A.J. Medlock, coordinator of the State Historical Society of Missouri St. Louis Research Center, presents a brief history of science fiction fandom in Missouri. Learn about the evolution of this unique Missouri sub-culture, chronicling the formation of the Ozark Science Fiction Association in St. Louis to the Archon, one of the longest-running science fiction and fantasy conventions in Missouri. Featured collections include the Walt Stumper Papers, the USS Discovery Records, and the Amy Newell Verseman Papers.

State Historical Society of Missouri art curator Joan Stack presents visual examples and discusses the importance of such works as George Caleb Bingham's "Order No. 11" and the influence of artist Rose O'Neill who lived in the Missouri Ozarks for parts of her adult life and was active in the suffragist movement. Stack's live presentation on Zoom April 5, 2023, was followed by a Q&A from attendees of the virtual talk.

In this episode, Cape Girardeau Research Center Bill Eddleman focusses on using tax lists in genealogy research. Tax lists are used by few family historians but can provide far more information than most suspect. These lists traditionally have been more difficult to locate than other records, but this is changing as digitized versions appear.

John Brenner, managing editor of Missouri Historical Review hosts author and historian Kelly Schmidt for a discussion of her research on people enslaved by the early Catholic Church in Missouri and the communities they formed to help each other through their hardships, challenge the terms of their bondage, and ultimately seek their freedom. A postdoctoral research associate for the Washington University and Slavery Project, Schmidt is the author of the April 2022 Missouri Historical Review article “Slavery and the Shaping of Catholic Missouri, 1810–1850.”

Larry Gragg, author and Professor Emeritus of History at Missouri University of Science and Technology, presented a program on Nov. 2, 2022, at the State Historical Society of Missouri Center for Missouri Studies that examines the impacts of desegregation in Missouri higher education.

U.S. Senator Roy Blunt delivered the annual My Missouri Lecture on Sat. Oct. 29 at the State Historical Society of Missouri Center for Missouri Studies, 605 Elm St., Columbia. The senior senator from Missouri reflected on how his upbringing shaped his career in education and politics.

Missouri S&T history emeritus professor, Dr. Larry Gragg delves into American Jewish gangsters (Bugsy Siegel, Meyer Lansky) and their anti-Nazi efforts. This program is part of a series "Missourians and the Holocaust" sponsored by Missouri S&T Archives and State Historical Society of Missouri Rolla Research Center. This program aired Oct. 25, 2022.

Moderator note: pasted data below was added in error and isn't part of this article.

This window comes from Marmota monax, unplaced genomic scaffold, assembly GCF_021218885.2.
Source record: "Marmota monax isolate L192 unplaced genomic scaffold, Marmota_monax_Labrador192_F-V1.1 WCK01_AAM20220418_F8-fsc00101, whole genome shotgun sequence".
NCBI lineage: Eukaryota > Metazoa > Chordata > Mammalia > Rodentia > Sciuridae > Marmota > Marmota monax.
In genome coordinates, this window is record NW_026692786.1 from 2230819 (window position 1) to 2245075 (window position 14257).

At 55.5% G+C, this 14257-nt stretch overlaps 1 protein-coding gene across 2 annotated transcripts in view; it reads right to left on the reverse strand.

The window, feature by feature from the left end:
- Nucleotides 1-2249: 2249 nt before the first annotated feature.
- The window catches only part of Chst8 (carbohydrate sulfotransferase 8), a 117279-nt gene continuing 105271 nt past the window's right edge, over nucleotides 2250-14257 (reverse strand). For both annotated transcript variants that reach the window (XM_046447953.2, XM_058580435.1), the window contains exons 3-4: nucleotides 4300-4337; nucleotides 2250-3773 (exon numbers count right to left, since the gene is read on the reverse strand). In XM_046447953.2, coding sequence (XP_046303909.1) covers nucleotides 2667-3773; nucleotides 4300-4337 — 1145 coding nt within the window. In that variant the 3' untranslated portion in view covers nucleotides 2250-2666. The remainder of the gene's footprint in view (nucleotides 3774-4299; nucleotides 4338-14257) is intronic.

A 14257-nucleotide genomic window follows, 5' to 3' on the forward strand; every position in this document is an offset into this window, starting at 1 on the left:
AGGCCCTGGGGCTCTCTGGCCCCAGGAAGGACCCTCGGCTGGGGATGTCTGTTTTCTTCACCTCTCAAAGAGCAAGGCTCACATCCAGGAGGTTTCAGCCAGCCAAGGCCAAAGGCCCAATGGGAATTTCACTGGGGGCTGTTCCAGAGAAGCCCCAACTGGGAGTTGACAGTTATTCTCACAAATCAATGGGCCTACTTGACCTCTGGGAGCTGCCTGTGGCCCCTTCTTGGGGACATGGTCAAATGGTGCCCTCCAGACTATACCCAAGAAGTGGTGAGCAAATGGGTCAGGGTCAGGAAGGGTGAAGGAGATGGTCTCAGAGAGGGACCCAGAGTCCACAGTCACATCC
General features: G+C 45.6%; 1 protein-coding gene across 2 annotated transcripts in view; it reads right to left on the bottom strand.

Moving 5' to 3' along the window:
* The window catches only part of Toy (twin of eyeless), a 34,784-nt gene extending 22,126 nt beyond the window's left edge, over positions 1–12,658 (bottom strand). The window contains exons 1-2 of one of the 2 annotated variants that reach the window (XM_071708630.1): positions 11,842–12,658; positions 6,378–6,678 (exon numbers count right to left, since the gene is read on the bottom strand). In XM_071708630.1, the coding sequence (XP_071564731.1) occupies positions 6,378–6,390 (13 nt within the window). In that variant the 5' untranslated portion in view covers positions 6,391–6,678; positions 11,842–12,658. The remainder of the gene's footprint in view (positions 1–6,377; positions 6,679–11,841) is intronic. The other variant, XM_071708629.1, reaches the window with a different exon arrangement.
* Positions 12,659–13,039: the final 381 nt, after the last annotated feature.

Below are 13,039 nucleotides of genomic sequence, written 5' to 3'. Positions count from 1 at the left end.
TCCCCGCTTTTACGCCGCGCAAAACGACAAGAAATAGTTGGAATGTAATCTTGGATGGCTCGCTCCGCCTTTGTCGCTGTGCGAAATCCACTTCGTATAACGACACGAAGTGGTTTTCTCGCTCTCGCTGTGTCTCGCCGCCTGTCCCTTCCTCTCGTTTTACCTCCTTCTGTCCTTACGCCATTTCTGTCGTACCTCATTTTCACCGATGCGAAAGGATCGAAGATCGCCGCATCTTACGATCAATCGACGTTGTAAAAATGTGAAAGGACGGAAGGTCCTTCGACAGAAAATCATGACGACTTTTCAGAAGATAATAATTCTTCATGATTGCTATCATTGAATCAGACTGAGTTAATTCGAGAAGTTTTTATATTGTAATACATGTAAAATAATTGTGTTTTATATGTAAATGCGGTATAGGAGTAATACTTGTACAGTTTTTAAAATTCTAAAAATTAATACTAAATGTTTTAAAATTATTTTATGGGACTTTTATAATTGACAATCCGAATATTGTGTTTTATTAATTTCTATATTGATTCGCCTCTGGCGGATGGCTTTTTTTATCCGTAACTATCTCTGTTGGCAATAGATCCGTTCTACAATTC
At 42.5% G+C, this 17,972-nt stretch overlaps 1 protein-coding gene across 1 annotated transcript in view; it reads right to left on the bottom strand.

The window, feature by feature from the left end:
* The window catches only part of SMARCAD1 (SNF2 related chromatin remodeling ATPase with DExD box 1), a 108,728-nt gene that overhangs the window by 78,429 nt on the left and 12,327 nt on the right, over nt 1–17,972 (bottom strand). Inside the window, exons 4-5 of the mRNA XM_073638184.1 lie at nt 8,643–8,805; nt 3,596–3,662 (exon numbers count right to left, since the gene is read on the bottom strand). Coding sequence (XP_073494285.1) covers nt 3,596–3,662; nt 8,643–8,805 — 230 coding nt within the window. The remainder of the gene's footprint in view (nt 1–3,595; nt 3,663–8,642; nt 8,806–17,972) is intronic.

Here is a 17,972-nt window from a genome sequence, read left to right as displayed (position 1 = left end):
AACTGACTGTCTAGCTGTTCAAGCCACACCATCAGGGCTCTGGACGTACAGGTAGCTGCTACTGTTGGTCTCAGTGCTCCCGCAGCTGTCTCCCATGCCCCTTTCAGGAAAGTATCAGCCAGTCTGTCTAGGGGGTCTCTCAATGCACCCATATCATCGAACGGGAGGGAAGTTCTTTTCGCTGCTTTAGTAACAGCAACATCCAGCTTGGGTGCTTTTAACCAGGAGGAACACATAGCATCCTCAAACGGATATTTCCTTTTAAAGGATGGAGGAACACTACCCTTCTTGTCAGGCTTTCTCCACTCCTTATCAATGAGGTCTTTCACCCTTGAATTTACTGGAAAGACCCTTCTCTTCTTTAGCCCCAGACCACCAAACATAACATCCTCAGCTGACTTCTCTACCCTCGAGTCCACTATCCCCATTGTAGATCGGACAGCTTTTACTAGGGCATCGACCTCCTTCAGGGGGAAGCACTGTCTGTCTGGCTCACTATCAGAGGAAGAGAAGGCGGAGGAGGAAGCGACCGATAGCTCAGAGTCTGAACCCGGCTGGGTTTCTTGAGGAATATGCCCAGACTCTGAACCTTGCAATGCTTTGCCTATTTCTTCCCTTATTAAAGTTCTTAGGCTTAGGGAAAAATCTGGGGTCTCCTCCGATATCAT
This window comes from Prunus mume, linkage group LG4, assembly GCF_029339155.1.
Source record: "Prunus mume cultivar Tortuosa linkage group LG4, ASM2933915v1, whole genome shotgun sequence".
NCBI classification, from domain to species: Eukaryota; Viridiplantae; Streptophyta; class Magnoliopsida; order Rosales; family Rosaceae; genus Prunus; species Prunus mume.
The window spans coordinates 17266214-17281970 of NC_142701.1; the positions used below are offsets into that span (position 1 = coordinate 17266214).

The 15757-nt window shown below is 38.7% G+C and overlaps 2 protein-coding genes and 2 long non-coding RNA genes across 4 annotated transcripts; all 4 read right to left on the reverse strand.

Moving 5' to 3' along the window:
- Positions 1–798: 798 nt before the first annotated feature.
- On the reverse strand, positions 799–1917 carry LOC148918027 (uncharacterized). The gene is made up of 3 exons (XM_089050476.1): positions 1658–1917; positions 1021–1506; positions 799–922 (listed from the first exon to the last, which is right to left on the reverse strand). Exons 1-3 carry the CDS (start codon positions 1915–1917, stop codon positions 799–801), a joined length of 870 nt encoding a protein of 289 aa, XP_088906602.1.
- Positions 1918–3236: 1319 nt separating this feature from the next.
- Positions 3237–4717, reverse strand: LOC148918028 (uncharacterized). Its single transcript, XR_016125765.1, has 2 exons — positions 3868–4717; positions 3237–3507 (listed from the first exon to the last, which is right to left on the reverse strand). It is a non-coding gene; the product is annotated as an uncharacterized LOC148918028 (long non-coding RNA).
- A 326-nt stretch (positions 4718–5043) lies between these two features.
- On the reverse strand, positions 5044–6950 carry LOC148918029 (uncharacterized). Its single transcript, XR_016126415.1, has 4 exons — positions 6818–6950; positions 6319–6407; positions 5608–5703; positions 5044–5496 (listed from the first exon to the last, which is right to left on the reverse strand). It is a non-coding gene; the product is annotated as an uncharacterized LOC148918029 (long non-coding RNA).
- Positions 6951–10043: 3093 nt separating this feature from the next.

Missouri S&T history professor Dr. Petra DeWitt explores homegrown extremists during World War II. This program is part of the series "Missourians and the Holocaust" sponsored by Missouri S&T Archives and the State Historical Society of Missouri Rolla Research Center. The program aired on Zoom Oct.20, 2022.

State Historical Society of Missouri Assistant Director, Research, Sean Rost, explores an old forester’s tale of the Missouri Ozarks. In the third edition of Missouri Mysteries, learn about a creature allegedly lurking in the state’s forests, and how the legend of what forester Ed Woods called “the rarest of scientific specimens” in 1948 came to symbolize conservation and recreation in the Show-Me State. The program aired on Zoom Oct. 12, 2022.

Bill Eddleman, coordinator of the State Historical Society of Missouri Cape Girardeau Research Center provides a thorough overview of researching Civil War ancestors. The program covers how to determine whether your ancestor served; key documents generated by enlistment and service; finding your ancestor and their regiment online; pension files and what can be located in them; and other documents generated by and for Civil War veterans. Examples are used to illustrate research methods throughout.

In 2022, the National Women and Media Collection is celebrating its 35th anniversary at the State Historical Society of Missouri. This invaluable collection includes records of media organizations and professional and personal papers of notable women who worked as reporters, editors, publishers, press spokespersons, and other positions in the print, broadcast, and online media industries.

Watch as Bill Eddleman explores how to write and share your family history.

National History Day in Missouri (NHDMO) is a unique opportunity for middle and high school students to explore the past in a creative, hands-on way by producing a documentary, exhibit, paper, performance, or website on a topic of their choosing. Watch as NHDMO Coordinator Danielle Griego, PhD, announces the 2022 state contest award winners.

Watch as Bill Eddleman discusses the structure and function of DNA; different types of DNA—Y-DNA, mitochondrial, and autosomal—and when they are useful for different questions. Eddleman also provides information about testing and companies and the basics on how to use the data once you have results.